During the years 2010 to the end of 2016, we trained over 11,000 students and sold somewhere close to 1800 guns. The guns, displayed in a 300 sq. ft. side room to the classroom, easily equaled about 70% of our revenue. Sales growth was steady. In fact, sales almost doubled between 2012 and 2013, then again between 2013 and 2014. We needed to expand. We felt we had to separate the classroom from the gun store to avoid class interruption, plus we required more space for inventory. Our existing landlord wasn’t able to accommodate us, plus someone else was doing at least part of our dream almost in our front yard at the Expo building. A move seemed in order. Somewhere during this time, Jerry Colliver became so involved in his work in the insurance industry that he stepped aside. My son Phillip, an entrepreneur at heart, stepped in to run the gun store. He was responsible for bringing on board Jerry Lonon, Ryan Bruntz and Sal Castilleja as store employees. Phil Epps, who just passed away in March and Richard Balestrieri were on board as CHL/LTC Instructors.
We wanted to stay in the North Richland Hills area, but being right at the corner of Keller, NRH, Southlake and Colleyville and in a high traffic area couldn’t be bad, right? Even though the rent was four times what we’d been paying? Wrong. Almost nobody comes in our store these days. When they do, they rarely buy. Our income dropped off a cliff. When I say dropped, since the election, our monthly gross receipts have been approximately 1/3 of what they were in 2015. Less than the rent. Less than the payroll. Less than what we have to pay suppliers for the merchandise. Far less, and the hole was getting deeper every day. We were borrowing at a very high rate just to keep the doors open until things turned around.
The Gun Industry as a Whole
From the manufacturers on down, the industry is suffering a major setback since the November 2016 election. The candidate who loves guns and gun owners got elected, so what happened? I’m not sure we have it all figured out, but I’ll summarize our thoughts:
- The pressure is off. As a whole, politicians won’t be trying to take away our rights to buy and own guns for a while.
- Prior to the pressure being off, many people bought more guns than they could afford. They’re still paying off credit cards for them. They evidently now believe they don’t need any more guns.
- Society has its head in the sand regarding what many of us believe are rough days ahead. In those days, it will be more important than ever for individuals and families to be able to defend themselves and their property.
- Manufacturers, I believe, are doing the wholesale and retail industry a disservice by providing many new guns, each with a number of options, each year. Nobody can stock them all, but the gun buyers who are still buying want their particular choices once they know those choices are available.
Gun Buying Today
Some guns are being sold. There are still newcomers to the fold and there are still collectors. Today’s shoppers, as a whole, have no understanding of business. They believe no one should make a profit, not understanding that margin, the difference between what the retailer buys a product for and what he sells the product for is necessary to pay rent, salaries, utilities and hopefully, a little ROI. Nope, can’t have that from me! You’ve got to get that from somewhere else. Therefore they’re always looking for the cheapest price, with no regard for their local store.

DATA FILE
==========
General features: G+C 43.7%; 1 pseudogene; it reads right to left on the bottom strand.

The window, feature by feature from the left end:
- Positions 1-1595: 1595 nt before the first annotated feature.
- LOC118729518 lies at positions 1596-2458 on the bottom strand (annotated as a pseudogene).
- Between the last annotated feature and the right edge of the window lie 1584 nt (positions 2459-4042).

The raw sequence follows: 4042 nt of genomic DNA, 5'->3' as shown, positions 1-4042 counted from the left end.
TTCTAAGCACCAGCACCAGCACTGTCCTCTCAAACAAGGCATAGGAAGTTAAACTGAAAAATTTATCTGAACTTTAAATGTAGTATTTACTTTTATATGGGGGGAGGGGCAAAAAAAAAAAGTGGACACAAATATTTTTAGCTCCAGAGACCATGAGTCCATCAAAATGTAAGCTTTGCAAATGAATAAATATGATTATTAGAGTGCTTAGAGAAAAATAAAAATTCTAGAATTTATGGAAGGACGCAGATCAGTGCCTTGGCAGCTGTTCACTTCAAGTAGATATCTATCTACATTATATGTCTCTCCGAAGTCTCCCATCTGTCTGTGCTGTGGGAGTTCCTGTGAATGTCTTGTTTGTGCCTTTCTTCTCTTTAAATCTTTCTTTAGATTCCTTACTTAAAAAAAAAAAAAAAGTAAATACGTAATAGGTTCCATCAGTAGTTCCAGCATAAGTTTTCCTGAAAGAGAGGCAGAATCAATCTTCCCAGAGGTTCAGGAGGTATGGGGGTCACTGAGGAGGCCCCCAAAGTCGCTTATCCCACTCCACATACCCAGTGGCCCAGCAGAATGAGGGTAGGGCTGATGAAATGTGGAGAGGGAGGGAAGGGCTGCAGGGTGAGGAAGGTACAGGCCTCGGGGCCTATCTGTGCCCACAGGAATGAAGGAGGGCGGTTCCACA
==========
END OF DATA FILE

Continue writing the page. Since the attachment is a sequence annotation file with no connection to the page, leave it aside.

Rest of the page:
A common occurrence–way too common–a person walks in the store and starts asking about guns. They’ll spend anywhere from 30 minutes to an hour examining and handling our products, asking questions of our salespeople (who are all certified instructors), and instead of buying the gun they want from us, will turn around, walk out the door and order it online or buy it at a gun show. A few days later it shows up at our place for a transfer, or they come back to us for training for this fine new gun they bought at a gun show for pretty much the same price we had on it.
For the online purchases, we, or some other dealer, charge a transfer fee, and the buyer paid freight, so in the end they didn’t really save any money. But they did help a dealer in Kentucky stay in business while a dealer in their own backyard is struggling. If this is you, please think about the consequences. And, if you’re going to buy online, don’t utilize the resources of a local dealer to educate yourself on the product, unless you offer to pay them for their time and expertise. And if you think dealers are making big profit on your purchases, you’re sadly mistaken. Dealers are lucky if they can make a 10% margin on a typical gun sale. So if you buy a $500 gun they paid about $450 for it. That other $50 goes to pay rent, salaries and electricity. If you bought that same gun online, at least $50 is going to go to freight and a transfer fee.
We have closed the store because we were unsuccessful in our efforts to build a gun range in spite of sinking a lot of time and money into the effort, our capital is depleted, and our sales fell off the cliff starting last November. The website will stay open for training and our great instructors will still be available. When September hits, I hope to have an online certification process for the new online License to Carry training.
For those of you who were faithful and steady customers and for all your kind words, thank you! For those of you who came into our store in our closing days with somewhat hurtful comments about our failure, you have the same opportunity we did. Go and do it better. I’ll promise to shop at your store and NOT buy online or at a gun show.